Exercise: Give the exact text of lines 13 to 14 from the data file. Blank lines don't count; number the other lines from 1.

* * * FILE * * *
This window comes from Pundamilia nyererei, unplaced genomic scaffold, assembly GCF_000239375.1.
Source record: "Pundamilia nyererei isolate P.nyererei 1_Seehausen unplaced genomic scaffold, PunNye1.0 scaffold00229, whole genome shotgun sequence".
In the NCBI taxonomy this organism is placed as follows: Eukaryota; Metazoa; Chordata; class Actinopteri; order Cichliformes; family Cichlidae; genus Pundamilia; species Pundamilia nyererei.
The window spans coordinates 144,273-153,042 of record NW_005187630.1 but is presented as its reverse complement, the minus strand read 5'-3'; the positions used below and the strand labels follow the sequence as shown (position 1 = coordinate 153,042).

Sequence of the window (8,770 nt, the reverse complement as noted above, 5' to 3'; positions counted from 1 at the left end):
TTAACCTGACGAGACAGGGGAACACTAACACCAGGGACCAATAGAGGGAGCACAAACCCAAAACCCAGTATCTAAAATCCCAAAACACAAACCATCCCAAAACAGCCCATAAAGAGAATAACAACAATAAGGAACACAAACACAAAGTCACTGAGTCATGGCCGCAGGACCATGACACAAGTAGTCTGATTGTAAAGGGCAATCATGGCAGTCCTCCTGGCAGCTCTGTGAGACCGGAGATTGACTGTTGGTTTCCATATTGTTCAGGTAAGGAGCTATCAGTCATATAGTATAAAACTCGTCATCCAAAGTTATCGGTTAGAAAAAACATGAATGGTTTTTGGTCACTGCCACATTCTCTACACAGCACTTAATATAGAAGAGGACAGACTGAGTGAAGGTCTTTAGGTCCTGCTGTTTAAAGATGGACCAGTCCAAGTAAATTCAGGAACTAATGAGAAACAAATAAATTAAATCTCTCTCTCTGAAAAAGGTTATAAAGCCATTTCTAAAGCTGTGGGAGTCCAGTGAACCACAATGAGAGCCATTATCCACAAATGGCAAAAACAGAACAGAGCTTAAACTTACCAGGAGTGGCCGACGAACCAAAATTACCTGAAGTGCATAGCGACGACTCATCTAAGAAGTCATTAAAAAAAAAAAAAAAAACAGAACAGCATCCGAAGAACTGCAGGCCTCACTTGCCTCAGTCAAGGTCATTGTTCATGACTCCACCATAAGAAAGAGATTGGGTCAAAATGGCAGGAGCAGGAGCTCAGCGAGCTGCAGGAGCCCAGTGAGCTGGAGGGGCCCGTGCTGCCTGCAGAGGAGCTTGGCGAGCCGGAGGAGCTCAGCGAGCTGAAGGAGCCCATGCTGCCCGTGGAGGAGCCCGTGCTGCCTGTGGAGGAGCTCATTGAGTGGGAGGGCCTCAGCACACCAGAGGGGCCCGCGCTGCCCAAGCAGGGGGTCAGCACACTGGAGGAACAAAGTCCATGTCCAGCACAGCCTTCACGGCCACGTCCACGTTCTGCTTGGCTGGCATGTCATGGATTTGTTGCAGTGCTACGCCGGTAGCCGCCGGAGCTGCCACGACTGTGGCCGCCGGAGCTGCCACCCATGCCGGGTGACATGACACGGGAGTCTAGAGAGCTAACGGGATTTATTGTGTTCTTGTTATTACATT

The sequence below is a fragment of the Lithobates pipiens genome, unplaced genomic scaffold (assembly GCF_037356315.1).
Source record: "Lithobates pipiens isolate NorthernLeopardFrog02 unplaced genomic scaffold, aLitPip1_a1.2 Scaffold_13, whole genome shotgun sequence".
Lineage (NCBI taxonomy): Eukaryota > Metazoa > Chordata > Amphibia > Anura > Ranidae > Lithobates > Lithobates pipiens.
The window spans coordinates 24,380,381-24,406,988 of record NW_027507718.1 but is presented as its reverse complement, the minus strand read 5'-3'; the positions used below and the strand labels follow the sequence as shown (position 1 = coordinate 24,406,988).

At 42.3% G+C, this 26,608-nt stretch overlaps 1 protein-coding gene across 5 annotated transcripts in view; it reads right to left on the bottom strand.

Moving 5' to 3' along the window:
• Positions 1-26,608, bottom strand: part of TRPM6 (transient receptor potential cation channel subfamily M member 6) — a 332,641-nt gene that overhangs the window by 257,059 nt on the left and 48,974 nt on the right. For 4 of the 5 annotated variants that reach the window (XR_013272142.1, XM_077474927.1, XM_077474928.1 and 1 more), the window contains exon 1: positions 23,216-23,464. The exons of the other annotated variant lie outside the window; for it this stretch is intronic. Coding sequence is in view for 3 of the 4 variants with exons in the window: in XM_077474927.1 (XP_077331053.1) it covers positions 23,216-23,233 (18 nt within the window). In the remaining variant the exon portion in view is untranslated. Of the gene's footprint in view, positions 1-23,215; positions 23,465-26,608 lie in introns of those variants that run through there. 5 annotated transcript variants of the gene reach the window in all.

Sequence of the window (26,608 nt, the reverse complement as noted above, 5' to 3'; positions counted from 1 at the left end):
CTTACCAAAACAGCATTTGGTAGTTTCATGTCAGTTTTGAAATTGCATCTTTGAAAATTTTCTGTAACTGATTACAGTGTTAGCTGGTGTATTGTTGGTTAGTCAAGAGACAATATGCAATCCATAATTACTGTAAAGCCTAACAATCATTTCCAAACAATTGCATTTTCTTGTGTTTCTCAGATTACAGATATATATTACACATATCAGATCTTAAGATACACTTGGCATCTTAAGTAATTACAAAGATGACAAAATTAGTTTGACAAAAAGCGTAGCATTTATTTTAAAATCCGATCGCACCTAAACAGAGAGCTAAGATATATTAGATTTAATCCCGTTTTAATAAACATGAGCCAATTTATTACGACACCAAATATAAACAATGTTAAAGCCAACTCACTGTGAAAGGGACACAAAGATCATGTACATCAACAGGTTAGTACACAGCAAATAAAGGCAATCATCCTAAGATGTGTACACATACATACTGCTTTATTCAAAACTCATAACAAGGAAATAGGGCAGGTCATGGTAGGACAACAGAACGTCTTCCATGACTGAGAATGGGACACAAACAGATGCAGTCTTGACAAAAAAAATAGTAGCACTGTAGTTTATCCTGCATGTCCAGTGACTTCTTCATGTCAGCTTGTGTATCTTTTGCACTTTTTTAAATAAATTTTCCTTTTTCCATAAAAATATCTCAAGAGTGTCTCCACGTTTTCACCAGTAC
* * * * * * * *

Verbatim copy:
• Positions 1-26,608, bottom strand: part of TRPM6 (transient receptor potential cation channel subfamily M member 6) — a 332,641-nt gene that overhangs the window by 257,059 nt on the left and 48,974 nt on the right. For 4 of the 5 annotated variants that reach the window (XR_013272142.1, XM_077474927.1, XM_077474928.1 and 1 more), the window contains exon 1: positions 23,216-23,464. The exons of the other annotated variant lie outside the window; for it this stretch is intronic. Coding sequence is in view for 3 of the 4 variants with exons in the window: in XM_077474927.1 (XP_077331053.1) it covers positions 23,216-23,233 (18 nt within the window). In the remaining variant the exon portion in view is untranslated. Of the gene's footprint in view, positions 1-23,215; positions 23,465-26,608 lie in introns of those variants that run through there. 5 annotated transcript variants of the gene reach the window in all.

Sequence of the window (26,608 nt, the reverse complement as noted above, 5' to 3'; positions counted from 1 at the left end):